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Am J Public Health. 2013 Oct;103(10):e73-80. doi: 10.2105/AJPH.2013.301370. Epub 2013 Aug 15.

Socioeconomic status and lung cancer: unraveling the contribution of genetic admixture.

Author information

1
At the time of the study, Melinda C. Aldrich was with the Division of Epidemiology, School of Public Health, University of California, Berkeley. Steve Selvin is with the Division of Biostatistics, School of Public Health, University of California, Berkeley. Margaret R. Wrensch, Helen M. Hansen, and John K. Wiencke are with the Department of Neurologic Surgery, University of California, San Francisco. Jennette D. Sison was with the Department of Neurologic Surgery, University of California, San Francisco. Charles P. Quesenberry Jr, is with the Division of Research, Kaiser Permanente, Oakland, CA. Michael F. Seldin is with the Departments of Biological Chemistry and Medicine, University of California, Davis. Lisa F. Barcellos and Patricia A. Buffler are with the Division of Epidemiology, School of Public Health, University of California, Berkeley.

Abstract

OBJECTIVES:

We examined the relationship between genetic ancestry, socioeconomic status (SES), and lung cancer among African Americans and Latinos.

METHODS:

We evaluated SES and genetic ancestry in a Northern California lung cancer case-control study (1998-2003) of African Americans and Latinos. Lung cancer case and control participants were frequency matched on age, gender, and race/ethnicity. We assessed case-control differences in individual admixture proportions using the 2-sample t test and analysis of covariance. Logistic regression models examined associations among genetic ancestry, socioeconomic characteristics, and lung cancer.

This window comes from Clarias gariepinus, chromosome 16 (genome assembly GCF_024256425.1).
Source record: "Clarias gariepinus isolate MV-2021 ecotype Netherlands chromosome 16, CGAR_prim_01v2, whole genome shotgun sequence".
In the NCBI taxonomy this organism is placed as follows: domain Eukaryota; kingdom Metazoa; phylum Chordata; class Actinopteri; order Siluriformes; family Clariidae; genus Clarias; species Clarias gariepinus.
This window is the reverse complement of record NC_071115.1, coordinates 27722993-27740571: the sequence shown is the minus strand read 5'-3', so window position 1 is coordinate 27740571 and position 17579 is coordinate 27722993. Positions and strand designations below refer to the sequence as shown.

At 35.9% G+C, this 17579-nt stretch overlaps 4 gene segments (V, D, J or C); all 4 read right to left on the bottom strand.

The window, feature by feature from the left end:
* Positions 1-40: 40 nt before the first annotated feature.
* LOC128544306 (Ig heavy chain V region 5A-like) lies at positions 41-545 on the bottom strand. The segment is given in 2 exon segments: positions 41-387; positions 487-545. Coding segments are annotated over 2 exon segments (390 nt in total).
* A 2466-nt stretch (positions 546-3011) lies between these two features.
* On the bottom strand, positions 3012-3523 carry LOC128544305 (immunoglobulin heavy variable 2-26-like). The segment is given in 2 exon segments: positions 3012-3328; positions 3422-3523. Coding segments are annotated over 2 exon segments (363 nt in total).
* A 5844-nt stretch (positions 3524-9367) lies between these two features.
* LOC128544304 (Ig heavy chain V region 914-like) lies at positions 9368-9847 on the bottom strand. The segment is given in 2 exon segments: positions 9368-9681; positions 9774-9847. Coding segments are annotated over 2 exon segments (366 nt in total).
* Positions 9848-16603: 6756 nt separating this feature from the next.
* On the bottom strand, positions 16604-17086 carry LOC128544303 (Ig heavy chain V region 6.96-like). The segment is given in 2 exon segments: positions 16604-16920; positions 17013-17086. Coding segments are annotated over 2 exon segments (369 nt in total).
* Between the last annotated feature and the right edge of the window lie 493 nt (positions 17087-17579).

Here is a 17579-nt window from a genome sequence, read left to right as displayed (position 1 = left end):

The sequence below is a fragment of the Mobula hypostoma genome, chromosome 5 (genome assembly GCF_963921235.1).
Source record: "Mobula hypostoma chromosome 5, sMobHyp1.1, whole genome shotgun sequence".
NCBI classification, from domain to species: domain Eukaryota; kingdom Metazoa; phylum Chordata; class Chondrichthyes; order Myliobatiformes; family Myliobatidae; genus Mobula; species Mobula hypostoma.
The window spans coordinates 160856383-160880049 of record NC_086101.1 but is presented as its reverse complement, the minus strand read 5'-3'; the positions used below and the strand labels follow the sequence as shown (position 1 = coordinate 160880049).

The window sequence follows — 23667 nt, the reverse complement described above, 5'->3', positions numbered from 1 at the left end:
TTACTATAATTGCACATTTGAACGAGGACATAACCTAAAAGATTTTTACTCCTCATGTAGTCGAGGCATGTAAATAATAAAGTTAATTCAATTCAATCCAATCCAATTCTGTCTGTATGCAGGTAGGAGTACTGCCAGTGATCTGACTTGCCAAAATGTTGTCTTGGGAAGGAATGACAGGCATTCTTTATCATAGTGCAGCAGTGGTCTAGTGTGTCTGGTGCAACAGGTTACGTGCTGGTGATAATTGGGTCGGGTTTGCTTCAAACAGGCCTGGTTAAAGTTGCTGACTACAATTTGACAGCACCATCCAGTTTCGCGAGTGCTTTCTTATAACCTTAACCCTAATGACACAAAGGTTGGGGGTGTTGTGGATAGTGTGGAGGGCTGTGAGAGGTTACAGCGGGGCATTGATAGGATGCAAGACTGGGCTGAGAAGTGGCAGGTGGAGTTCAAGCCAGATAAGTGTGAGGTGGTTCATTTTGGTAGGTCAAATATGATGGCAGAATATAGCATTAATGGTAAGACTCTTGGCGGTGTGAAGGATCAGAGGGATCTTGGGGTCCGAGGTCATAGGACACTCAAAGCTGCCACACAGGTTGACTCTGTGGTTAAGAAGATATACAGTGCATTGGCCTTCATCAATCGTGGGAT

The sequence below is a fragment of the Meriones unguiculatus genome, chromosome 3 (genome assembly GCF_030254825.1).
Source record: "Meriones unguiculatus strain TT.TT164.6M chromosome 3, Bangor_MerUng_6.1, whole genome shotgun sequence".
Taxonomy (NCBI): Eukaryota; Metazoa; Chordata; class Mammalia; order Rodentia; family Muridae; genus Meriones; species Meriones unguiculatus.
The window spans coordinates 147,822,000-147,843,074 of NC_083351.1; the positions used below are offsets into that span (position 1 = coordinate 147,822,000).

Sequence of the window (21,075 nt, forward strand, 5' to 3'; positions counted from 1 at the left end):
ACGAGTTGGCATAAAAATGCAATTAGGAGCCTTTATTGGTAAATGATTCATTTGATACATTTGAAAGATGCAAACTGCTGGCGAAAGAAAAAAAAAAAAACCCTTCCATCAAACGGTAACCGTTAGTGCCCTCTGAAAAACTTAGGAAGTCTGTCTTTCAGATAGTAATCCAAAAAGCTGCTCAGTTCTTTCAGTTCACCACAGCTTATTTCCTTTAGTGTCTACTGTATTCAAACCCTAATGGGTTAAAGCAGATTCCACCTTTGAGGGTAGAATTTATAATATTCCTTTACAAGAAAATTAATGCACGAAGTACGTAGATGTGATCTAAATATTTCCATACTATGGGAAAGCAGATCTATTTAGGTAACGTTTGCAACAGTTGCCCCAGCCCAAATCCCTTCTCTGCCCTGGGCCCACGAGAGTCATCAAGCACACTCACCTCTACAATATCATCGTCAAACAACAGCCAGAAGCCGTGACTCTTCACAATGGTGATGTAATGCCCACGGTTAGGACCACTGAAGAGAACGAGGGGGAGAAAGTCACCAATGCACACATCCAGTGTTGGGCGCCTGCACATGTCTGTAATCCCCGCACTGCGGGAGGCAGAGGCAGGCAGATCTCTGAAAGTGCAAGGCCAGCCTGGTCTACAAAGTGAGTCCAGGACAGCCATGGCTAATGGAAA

RESULTS:

Decreased Amerindian ancestry was associated with higher education among Latino control participants and greater African ancestry was associated with decreased education among African lung cancer case participants. Education was associated with lung cancer among both Latinos and African Americans, independent of smoking, ancestry, age, and gender. Genetic ancestry was not associated with lung cancer among African Americans.

CONCLUSIONS:

Findings suggest that socioeconomic factors may have a greater impact than genetic ancestry on lung cancer among African Americans. The genetic heterogeneity and recent dynamic migration and acculturation of Latinos complicate recruitment; thus, epidemiological analyses and findings should be interpreted cautiously.

PMID:
23948011
PMCID:
PMC3780736
DOI:
10.2105/AJPH.2013.301370
[Indexed for MEDLINE]
Free PMC Article

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